A study published in the Journal of Human Nutrition and Dietetics shows that consumers consider sugar content as the most important factor when making healthy food choices. A team from the University of Nottingham’s Division of Food, Nutrition, and Dietetics carried out a choice-based survey with 858 UK participants using the traffic light labeling system (TLL) to select healthy foods.

“When using the TLL, consumers often have to make trade-offs between undesirable attributes and decide which to use to guide them in making a choice,” said Ola Anabtawi, dietitian and PhD researcher, in a university press release. “We wanted to find out whether it was fat, saturated fat, sugar, or salt they most wanted to avoid and see whether the traffic light labeling was influencing this decision.”

Traffic light labeling was introduced in the United Kingdom to aid the selection of healthier choices with a red, yellow, and green color-coding system. Supermarkets and food manufacturers use this on packaging to highlight nutritional information. Participants in the study were shown three options of the same food item with different nutrition traffic light label combinations; this was repeated for three products—prepacked sandwiches, breakfast cereals, and cookies. They were asked to select which they thought was the healthiest product.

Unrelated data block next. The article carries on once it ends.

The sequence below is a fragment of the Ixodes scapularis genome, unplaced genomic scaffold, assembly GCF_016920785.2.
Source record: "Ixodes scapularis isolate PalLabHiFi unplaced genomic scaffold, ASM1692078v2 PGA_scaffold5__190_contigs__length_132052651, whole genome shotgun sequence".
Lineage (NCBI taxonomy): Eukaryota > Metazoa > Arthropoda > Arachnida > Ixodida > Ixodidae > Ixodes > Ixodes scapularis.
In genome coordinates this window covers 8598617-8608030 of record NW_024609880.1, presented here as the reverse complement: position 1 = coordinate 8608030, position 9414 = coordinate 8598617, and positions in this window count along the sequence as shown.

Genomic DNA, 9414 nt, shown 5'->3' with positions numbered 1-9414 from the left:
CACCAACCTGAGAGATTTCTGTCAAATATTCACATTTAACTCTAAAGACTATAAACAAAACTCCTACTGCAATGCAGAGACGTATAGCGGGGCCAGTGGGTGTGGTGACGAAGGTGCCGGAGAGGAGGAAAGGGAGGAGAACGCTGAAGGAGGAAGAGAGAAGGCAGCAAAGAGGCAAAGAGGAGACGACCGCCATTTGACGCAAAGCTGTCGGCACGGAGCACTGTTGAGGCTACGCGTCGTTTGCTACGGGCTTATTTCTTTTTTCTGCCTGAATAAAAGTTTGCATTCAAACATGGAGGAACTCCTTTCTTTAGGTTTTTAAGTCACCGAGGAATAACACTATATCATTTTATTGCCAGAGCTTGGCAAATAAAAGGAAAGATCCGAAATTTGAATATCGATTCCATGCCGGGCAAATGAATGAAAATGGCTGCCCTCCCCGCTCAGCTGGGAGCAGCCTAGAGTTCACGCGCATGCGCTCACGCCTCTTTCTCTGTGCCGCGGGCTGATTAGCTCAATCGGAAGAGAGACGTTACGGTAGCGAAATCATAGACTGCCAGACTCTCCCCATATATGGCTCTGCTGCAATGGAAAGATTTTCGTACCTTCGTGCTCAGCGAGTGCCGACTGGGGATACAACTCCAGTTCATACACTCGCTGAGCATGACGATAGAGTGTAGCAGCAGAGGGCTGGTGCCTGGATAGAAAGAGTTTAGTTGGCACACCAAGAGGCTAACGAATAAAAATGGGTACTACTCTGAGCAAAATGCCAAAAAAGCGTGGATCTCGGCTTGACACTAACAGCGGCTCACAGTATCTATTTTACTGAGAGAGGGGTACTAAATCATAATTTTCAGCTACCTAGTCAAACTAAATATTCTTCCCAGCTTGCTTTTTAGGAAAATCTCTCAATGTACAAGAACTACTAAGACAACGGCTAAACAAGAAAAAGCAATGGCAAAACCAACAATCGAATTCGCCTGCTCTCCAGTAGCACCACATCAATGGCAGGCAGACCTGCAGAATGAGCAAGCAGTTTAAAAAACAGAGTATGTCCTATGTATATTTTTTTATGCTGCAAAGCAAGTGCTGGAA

The researchers found that the foods with high sugar content were by far perceived to be the worst for health with participants avoiding these products. Excess fat, saturated fat, and salt were less off-putting. Products flagged with a red label were also avoided more and had a more significant impact on making a healthy choice than the green label.


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